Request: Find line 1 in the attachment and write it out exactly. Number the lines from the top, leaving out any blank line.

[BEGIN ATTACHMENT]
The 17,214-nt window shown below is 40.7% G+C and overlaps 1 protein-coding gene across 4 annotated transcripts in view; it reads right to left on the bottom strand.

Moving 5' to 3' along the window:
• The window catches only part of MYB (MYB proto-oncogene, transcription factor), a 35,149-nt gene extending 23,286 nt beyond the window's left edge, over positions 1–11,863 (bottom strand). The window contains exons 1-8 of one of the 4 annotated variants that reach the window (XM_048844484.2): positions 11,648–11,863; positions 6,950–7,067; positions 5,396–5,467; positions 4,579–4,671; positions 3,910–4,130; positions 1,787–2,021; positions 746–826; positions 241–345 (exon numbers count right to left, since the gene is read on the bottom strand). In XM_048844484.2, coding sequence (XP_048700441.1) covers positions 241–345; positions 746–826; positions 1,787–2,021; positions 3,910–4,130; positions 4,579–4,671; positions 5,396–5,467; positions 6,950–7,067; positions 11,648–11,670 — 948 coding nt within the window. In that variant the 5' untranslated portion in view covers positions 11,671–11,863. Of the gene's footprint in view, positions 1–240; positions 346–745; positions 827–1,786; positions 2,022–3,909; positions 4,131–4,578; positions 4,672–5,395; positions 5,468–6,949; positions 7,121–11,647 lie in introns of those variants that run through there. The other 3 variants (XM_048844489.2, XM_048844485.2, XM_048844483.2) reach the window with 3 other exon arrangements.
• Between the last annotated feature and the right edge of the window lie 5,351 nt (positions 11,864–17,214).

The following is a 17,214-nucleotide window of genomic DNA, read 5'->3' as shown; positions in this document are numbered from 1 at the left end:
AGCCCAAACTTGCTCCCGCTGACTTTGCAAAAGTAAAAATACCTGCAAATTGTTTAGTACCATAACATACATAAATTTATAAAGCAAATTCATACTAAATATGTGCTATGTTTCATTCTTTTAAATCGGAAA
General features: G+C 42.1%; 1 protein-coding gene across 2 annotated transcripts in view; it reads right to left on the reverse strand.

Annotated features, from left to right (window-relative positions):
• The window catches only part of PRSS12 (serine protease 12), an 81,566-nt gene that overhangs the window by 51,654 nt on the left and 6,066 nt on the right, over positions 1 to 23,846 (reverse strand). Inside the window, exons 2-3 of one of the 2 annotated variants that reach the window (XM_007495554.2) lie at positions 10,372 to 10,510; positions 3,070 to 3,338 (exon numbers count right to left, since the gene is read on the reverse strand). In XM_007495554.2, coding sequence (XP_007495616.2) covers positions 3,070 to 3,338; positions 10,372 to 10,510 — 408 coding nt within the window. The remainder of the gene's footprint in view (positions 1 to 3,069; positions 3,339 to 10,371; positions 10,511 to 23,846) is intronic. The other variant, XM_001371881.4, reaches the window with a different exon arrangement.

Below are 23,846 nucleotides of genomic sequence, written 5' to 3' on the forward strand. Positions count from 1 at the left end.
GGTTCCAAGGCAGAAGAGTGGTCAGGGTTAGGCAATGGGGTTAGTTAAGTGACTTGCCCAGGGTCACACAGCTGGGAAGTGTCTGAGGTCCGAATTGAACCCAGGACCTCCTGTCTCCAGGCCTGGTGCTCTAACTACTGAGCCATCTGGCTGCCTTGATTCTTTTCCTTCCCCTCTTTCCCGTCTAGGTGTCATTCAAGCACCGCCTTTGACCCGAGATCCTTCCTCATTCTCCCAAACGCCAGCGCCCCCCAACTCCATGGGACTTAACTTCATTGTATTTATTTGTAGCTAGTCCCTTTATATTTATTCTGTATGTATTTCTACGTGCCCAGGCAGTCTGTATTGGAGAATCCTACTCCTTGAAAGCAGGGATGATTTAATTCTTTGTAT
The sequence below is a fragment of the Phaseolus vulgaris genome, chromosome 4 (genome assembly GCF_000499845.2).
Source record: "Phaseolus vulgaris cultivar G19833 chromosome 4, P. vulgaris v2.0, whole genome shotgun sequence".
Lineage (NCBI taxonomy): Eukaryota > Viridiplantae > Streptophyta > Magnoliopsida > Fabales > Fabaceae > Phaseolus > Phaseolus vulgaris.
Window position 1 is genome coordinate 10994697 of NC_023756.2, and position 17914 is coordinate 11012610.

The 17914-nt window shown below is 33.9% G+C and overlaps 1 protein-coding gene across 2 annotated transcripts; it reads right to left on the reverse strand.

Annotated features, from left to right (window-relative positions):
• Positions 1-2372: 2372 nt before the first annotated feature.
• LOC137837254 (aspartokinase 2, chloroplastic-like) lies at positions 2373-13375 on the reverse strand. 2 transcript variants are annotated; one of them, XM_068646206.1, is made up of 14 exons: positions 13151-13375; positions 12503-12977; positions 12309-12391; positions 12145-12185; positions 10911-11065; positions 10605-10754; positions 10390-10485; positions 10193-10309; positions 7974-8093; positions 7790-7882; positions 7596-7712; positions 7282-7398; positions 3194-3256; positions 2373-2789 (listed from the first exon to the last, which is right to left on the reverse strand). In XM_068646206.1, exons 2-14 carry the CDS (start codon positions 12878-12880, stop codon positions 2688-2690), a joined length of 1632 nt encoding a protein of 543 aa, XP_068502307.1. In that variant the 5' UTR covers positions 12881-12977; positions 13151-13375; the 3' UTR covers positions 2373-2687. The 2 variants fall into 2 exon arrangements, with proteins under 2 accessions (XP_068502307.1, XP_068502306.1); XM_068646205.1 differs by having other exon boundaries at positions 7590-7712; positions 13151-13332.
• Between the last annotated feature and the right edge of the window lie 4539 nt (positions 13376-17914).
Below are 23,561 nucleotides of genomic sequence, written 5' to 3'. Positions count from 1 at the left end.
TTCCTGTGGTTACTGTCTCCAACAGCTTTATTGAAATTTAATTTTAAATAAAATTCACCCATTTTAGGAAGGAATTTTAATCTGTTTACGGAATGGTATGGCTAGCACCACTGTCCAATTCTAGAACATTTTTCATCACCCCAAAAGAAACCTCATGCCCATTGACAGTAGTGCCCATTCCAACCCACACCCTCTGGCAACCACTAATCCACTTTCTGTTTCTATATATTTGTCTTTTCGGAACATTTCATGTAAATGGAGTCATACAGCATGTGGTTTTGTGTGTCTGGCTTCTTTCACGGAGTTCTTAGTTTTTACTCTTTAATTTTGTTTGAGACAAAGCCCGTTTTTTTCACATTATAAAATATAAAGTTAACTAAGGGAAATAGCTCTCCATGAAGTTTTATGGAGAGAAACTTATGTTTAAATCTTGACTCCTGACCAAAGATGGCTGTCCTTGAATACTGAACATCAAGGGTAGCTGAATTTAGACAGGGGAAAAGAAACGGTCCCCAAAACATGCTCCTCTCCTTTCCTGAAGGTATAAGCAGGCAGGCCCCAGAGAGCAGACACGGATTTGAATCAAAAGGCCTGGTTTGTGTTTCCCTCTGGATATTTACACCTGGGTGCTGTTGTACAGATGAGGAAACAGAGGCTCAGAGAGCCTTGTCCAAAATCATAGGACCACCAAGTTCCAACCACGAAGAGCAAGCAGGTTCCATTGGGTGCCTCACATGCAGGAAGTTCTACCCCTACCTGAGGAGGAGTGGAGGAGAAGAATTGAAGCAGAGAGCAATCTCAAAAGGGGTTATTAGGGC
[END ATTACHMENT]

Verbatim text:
The 17,214-nt window shown below is 40.7% G+C and overlaps 1 protein-coding gene across 4 annotated transcripts in view; it reads right to left on the bottom strand.